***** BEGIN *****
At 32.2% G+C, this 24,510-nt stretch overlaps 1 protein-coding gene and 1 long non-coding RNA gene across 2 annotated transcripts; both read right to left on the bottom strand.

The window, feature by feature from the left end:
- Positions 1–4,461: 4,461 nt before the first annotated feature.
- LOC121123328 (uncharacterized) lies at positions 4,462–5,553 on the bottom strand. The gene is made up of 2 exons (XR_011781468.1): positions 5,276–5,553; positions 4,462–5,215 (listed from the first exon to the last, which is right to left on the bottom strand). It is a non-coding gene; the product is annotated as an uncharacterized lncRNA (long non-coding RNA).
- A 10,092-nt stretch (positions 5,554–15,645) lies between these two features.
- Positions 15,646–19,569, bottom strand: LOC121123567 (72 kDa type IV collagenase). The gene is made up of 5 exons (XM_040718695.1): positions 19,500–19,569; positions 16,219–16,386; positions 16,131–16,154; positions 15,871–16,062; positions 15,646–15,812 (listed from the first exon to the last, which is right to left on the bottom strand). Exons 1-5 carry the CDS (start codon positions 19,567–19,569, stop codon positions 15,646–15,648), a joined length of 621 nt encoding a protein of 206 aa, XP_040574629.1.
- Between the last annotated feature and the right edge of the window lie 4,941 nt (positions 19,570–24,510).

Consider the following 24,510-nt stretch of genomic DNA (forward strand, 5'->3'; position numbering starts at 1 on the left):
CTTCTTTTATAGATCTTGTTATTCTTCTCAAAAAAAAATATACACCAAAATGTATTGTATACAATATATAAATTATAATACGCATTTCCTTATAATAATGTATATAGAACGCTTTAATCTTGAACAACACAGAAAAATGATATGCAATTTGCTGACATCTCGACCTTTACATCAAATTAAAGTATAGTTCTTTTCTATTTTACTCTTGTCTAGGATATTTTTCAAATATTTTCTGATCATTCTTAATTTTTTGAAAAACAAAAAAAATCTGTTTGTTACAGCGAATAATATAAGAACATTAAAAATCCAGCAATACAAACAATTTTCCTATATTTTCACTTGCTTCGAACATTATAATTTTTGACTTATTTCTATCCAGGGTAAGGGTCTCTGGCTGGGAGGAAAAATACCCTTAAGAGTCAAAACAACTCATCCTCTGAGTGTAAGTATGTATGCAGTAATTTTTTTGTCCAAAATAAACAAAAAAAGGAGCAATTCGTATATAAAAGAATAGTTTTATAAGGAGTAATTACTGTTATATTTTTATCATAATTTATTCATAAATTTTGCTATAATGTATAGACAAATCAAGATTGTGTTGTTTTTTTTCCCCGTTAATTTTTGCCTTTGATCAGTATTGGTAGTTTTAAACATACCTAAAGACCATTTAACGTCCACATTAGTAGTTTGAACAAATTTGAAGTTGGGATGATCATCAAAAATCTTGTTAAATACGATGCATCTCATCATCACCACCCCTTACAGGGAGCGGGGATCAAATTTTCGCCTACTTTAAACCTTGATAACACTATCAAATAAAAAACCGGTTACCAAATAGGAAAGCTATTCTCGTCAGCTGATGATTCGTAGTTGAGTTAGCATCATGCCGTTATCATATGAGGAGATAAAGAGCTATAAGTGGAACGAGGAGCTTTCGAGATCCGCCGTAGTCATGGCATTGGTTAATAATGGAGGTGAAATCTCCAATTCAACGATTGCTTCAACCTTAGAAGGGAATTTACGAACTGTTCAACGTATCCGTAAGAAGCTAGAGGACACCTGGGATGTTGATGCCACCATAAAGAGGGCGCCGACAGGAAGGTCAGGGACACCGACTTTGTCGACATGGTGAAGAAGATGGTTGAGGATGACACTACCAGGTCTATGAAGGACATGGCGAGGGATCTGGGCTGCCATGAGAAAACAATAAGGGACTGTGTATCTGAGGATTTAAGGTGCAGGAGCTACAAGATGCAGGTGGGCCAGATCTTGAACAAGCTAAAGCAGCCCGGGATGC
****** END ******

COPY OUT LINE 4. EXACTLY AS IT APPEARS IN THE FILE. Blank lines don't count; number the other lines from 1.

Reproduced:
- LOC121123328 (uncharacterized) lies at positions 4,462–5,553 on the bottom strand. The gene is made up of 2 exons (XR_011781468.1): positions 5,276–5,553; positions 4,462–5,215 (listed from the first exon to the last, which is right to left on the bottom strand). It is a non-coding gene; the product is annotated as an uncharacterized lncRNA (long non-coding RNA).